Ezell said complications are generally worked out by the various departments and colleges, and by the transfer evaluation office.
She said UH would carefully follow the guidelines of the new regulations.
The rules apply only to freshman and sophomore classes, and the university may deny credit transfer in courses with a grade of "D."




Juveniles 18 and under should take a little more care when they leave the house from now on.
A recent attempt to do away with the daytime curfew failed as City Council members urged Police Chief Elizabeth Watson to strengthen the enforcement of the ordinance.
Councilwoman Christin Hartung helped lead the move to strengthen the curfew.
Hartung disagreed with the daytime curfew after listening to Chief Watson address the council last Wednesday on the enforcement difficulties of the ordinance.
"She (Hartung) was led to believe, by Police Chief Watson, that there were a lot of complicated issues in terms of enforcing the curfew," Senior Council Aide Holly Montalbano said.
The curfew affects those juveniles 18 and under between the hours of 9 a.m. to 2:30 p.m. and midnight to 6 a.m.
In an attempt to confirm Watson's beliefs, Hartung decided to poll school and law enforcement officials to find thier views on the curfew. "Most people had very definite, forceful opinions about it," said Montalbano.
"Everyone thinks the night time curfew is a good idea," Montalbano said. "But there were mixed opinions on the daytime curfew."
Montalbano said the curfew is not being enforced. But a lot of people believe it is, and this belief is enough to curb the behavior of many juveniles, he said.
In fact, since the curfew was passed last October, not one juvenile has been cited in violation of the ordinance.
Spokeswoman for Police Chief Watson, Myra Jolivet, said the lack of citings is part of the "education phase" of the ordinance.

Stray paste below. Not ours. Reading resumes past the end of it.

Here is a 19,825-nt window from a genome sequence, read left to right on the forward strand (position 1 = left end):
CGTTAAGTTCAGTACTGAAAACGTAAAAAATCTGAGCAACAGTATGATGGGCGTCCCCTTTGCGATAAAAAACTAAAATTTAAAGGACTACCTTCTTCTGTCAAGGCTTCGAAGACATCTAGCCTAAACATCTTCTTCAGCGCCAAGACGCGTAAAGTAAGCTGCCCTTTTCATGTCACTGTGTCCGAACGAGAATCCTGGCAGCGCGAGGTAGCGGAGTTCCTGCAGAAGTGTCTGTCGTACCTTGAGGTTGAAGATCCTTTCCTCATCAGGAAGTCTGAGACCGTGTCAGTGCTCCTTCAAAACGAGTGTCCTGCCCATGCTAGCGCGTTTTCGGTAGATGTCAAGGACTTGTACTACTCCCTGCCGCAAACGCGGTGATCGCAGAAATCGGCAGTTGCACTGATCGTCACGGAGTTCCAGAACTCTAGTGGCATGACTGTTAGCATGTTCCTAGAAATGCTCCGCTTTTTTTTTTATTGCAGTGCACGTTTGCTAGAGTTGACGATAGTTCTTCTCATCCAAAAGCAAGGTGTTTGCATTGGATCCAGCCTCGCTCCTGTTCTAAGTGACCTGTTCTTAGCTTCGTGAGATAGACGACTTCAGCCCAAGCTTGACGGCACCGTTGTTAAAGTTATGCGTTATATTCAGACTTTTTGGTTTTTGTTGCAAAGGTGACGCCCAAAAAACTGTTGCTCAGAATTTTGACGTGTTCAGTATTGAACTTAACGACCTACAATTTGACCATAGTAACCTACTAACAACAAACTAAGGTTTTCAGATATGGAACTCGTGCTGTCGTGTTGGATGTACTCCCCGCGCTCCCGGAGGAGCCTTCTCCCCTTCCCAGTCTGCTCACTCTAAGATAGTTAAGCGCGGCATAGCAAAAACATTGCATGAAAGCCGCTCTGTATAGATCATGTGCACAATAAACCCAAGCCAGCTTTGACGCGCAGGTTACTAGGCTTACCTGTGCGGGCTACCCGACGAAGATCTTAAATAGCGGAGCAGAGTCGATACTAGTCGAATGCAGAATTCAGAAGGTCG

Juveniles in violation of the ordinance were stopped by police and informed of the curfew. The violators were allowed to leave with only a warning, Jolivet said.
City Council, unhappy with the lack of enforcement, recommended that police officers begin issuing citations to the offenders.
Jolivet admits the daytime ordinance is more difficult to enforce. "Logistically, there are a lot of factors involved in the daytime ordinance," she said.
The difficulties include schools which let seniors out early, juveniles who have dropped out of school and students who are involved in work-study programs, Jolivet said.
"We need to set up some sort of organization of these approved leaves," Jolivet said.
According to Montalbano, Spring Branch School District dealt with these problems already. "It's a simple matter of issuing identification in conjunction with those programs," she said.
Although not happy with the curfew, few local high school students have been affected by it.
Clear Lake High School senior, Simone Kik, is involved in an early release program at her high school. "I haven't had any problems, myself," she said.
However, Kik is not a fan of the ordinance. "It punishes good kids," she said, "and the bad ones will stay out anyway."